I have an 83cm inseam and ride with the seat at around 71.5cm, depending on where you measure to (middle of seat or middle of seatpost clamp). I find that I ride a low seat compared to others of the same leg inseam, but if I ride higher, I feel I lose power. Having said that, I think I'm struggling for power in the hills anyway. Sometimes, the seat feels right in the hills, but a little high on the flat or right on the flat and a little low in the hills.

After 30 minutes of riding, I do sometimes get tightness or discomfort in the upper hamstrings (towards the buttocks), but this will dissipate after another 10-20 minutes or so.

When I ride, I often get discomfort right at the base of the spine (that funny bone that sticks out) and sometimes this is more prominent on the left side also. In both instances it is on the level of the base of the spine. This is not necessarily painful, but is noticeable and affects my riding. Moving forward or back on the seat brings relief, but it returns quickly.

I also have an issue where the left foot will sometimes get numb on my little toe, from pressure against the shoe (numerous brands of shoes - Carnac, Sidi, Shimano and now DMT). The DMTs have been better in this regard. But again, I think it's because that leg tries to twist the foot in. I've set up the shoes so that the heel can just touch the crank arm on both sides. I ride Look keos with full float. The shoes are about 3mm from the crank at the pedal. The cleats are pretty much set so that they are as far back on the shoe as possible. I also drop my heel considerable when pedalling.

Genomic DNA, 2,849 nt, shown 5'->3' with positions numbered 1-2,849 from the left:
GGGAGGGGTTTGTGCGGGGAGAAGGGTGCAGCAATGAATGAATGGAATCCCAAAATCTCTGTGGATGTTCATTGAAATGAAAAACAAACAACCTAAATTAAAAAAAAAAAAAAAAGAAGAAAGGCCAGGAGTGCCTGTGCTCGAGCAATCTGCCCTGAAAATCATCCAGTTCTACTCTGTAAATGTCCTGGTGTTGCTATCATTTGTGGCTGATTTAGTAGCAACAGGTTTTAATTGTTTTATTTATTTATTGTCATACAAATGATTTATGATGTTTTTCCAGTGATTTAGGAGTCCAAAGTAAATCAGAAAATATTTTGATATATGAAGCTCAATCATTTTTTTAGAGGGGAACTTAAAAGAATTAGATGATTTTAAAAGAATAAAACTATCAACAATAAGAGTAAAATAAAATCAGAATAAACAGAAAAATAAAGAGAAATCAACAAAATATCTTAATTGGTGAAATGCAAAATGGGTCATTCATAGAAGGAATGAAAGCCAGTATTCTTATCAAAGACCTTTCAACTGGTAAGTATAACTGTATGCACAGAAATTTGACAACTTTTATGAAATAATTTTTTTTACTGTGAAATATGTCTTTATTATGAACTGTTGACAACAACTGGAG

I think overall it's a seat position related issue, as regardless of where I sit in relation to the bars, once the back pain is there, it doesn't really go away.

The bars are approximately 7cm below the seat - raising them up or down 1cm either way has no impact on the back. Using the test of letting the handle bars go in the drops, I could maintain my position for a short period of time.

The Bianchi seat angle (I've since found out) is 74 degrees. I was thinking that I would be better served to going to a bike with a slacker angle (73 degrees) and getter further back, without increasing the angle of the hips. The Cervelo 51cm carbon r2.5 was the frame I was looking at as an example. It's a 73 degree seat tube, a 53cm effective top tube (0.5cm less than the Bianchi) and as such, I could have the seat further back with the same overall reach and actually be further back on the bike.